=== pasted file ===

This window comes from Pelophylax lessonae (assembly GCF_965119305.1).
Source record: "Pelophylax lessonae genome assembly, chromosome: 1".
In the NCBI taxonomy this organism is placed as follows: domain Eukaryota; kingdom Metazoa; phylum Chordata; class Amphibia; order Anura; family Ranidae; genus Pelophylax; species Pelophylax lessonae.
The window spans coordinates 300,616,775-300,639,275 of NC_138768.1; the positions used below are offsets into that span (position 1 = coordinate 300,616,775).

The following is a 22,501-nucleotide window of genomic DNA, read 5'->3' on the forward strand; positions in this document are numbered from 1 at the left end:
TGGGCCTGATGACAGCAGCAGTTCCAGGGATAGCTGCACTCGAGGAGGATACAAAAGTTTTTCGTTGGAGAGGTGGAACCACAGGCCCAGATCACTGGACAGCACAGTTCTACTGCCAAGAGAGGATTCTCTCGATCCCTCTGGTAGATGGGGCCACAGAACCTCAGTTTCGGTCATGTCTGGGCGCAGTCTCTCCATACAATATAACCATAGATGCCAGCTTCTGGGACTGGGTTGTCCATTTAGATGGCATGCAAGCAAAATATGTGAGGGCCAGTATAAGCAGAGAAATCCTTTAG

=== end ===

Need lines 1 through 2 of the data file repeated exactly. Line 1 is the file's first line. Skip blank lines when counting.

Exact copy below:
This window comes from Pelophylax lessonae (assembly GCF_965119305.1).
Source record: "Pelophylax lessonae genome assembly, chromosome: 1".